Moscow has offered New Delhi third-generation nuclear reactors for a yet-to-be designated site in parallel to the ongoing 6,000 MW Kudankulam project in Tamil Nadu.
Russia has offered the latest "Generation 3-plus" nuclear reactor -- the VVER-1200 -- powered by advanced fuel to India for the new project.
India and Russia have agreed on a second nuclear power project to follow Kudankulam, which envisages the construction of six reactors of the earlier generation VVER type of 1,000 MW capacity each. The VVER-1200 has 20 per cent more capacity than the VVER-1000.
"We are ready to enhance our cooperation for building the next six units of 1,200 MW capacity each at a second site in India with respective commitment for localisation and secured long-term fuel supply," Evgeny Pakermanov, President of Rusatom Overseas, a subsidiary of the state atomic energy corporation Rosatom, which is constructing the Kudankulam Nuclear Power Plant (KNPP), said.
The first two units at KNPP are already connected to the Southern grid, while work has started on units 3 and 4. An inter-governmental agreement was signed in December 2008 for setting up Kudankulam's units 3 to 6.
The world's first VVER-1200 was unveiled last August with unit 6 of the Novovoronezh Nuclear Power Plant in Russia being connected to the country's electricity grid.
During Prime Minister Narendra Modi's visit to Moscow in December 2015, India and Russia signed an agreement for the latter to construct 12 nuclear reactors at two sites in India, Kudankulam being one of them.
Following talks with Modi, Russian President Vladimir Putin had said in a statement: "We have agreed on India's assigning another plot for the construction of Russian power units, where we intend to use the latest VVER-1200 reactors built with the application of the latest and safest technologies."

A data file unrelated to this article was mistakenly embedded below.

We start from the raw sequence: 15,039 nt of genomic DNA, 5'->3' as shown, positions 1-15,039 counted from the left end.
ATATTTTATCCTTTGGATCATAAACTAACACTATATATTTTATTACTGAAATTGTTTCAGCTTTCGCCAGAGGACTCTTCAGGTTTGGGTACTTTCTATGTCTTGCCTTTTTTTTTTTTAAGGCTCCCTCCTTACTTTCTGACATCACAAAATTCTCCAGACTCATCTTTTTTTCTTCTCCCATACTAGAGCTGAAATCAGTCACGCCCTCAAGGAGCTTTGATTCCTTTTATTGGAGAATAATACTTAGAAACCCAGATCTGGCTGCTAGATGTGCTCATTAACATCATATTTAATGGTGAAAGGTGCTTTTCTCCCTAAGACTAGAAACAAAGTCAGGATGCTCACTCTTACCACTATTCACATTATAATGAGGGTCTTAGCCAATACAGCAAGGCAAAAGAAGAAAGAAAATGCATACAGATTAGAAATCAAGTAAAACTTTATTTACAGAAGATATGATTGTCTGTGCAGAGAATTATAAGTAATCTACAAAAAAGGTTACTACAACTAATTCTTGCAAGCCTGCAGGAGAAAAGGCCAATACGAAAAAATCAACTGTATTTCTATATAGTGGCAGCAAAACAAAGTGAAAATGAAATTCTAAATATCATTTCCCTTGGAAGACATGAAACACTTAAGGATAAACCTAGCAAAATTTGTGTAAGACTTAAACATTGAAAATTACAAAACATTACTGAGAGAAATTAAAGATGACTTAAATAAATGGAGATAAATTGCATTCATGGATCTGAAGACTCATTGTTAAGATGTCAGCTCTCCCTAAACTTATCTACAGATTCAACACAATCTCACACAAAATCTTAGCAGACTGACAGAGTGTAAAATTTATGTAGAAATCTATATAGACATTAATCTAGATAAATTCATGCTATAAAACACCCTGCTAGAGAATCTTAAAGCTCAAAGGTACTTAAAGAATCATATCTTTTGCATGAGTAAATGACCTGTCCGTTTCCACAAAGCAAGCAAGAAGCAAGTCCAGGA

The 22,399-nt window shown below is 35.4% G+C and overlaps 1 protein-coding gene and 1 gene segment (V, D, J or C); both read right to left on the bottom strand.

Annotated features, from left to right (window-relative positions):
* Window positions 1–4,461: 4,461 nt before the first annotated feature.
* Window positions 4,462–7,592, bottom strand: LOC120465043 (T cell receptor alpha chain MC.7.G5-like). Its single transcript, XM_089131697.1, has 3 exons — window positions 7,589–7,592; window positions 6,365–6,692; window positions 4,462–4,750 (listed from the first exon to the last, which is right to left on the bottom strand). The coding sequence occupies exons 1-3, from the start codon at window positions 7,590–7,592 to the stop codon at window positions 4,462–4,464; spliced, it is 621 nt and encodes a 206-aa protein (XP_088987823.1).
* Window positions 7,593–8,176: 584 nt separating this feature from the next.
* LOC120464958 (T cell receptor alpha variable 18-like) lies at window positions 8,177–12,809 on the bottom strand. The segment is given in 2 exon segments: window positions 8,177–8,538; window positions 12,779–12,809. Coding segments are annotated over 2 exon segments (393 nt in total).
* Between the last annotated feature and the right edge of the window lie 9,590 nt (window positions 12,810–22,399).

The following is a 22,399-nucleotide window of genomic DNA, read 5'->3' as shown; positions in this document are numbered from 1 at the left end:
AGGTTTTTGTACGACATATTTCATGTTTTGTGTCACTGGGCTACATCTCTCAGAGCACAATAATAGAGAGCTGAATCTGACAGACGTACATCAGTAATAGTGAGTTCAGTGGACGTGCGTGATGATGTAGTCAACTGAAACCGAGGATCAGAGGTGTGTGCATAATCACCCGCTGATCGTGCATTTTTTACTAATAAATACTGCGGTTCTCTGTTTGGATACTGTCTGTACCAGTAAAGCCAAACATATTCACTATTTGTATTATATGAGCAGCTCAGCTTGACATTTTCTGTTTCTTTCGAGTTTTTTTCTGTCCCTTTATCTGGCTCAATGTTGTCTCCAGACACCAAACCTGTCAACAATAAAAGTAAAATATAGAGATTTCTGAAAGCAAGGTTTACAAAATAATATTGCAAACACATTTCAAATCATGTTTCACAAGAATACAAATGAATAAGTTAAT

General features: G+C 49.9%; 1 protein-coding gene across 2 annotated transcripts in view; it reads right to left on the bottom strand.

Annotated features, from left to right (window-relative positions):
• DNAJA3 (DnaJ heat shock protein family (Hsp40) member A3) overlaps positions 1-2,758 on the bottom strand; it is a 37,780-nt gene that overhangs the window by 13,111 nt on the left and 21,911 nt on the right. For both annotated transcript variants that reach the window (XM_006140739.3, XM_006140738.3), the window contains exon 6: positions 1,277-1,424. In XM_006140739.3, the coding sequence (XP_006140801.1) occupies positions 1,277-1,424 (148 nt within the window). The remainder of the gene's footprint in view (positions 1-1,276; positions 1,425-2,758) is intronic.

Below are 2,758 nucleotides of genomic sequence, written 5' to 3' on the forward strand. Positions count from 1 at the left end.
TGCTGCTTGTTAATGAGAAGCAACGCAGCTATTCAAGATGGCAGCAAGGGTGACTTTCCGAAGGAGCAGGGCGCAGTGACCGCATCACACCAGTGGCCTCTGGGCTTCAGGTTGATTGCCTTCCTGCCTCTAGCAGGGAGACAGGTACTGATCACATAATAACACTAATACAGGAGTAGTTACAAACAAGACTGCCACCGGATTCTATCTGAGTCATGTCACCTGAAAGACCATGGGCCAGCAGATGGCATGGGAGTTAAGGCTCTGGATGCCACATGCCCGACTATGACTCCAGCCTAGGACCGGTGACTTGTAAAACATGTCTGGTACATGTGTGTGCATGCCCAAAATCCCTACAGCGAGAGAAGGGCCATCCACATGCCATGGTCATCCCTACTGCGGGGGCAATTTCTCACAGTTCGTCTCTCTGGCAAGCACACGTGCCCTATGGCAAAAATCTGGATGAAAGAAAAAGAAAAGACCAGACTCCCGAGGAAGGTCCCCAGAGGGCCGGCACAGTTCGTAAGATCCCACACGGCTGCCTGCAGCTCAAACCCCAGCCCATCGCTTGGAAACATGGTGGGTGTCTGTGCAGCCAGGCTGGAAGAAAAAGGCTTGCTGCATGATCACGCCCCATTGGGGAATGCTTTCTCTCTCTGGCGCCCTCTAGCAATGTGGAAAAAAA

Both sides also agreed to actively work towards localising manufacturing in India to complement the construction of the nuclear power plants.
The VVER series is a pressurised water reactor design originally developed in the Soviet Union, and its name is transliterated from the Russian Vodo-Vodyanoi Energetichesky Reaktor, or Water-Water Power Reactor.
According to experts, the VVER-1200 units have better power economy, and involve lesser staff for operations as compared to the previous generation ones, while the nuclear fuel plays a key element in the upgrade.
"The VVER-1200 unit integrates all cutting-edge solutions, and belongs to the so called Generation 3-plus," said Oleg A. Grigoryev, Senior Vice President of TVEL, the fuel company run by the Rosatom.
"VVER-1200 nuclear fuel contains more uranium than the fuel for less powerful units. Because of this, VVER-1200 nuclear fuel can produce more electric energy over a longer period of time," he said.
According to Rosatom officials, the fuel weight and the length of the VVER-1200 fuel assembly is higher than that being used in the VVER-1000 model.
They also said that for foreign clients the average investment per kilowatt hour (kwh) for the VVER-1200 reactor, which is also being installed in the Ruppur nuclear power project in Bangladesh, will be around $2,500.
Source: India TV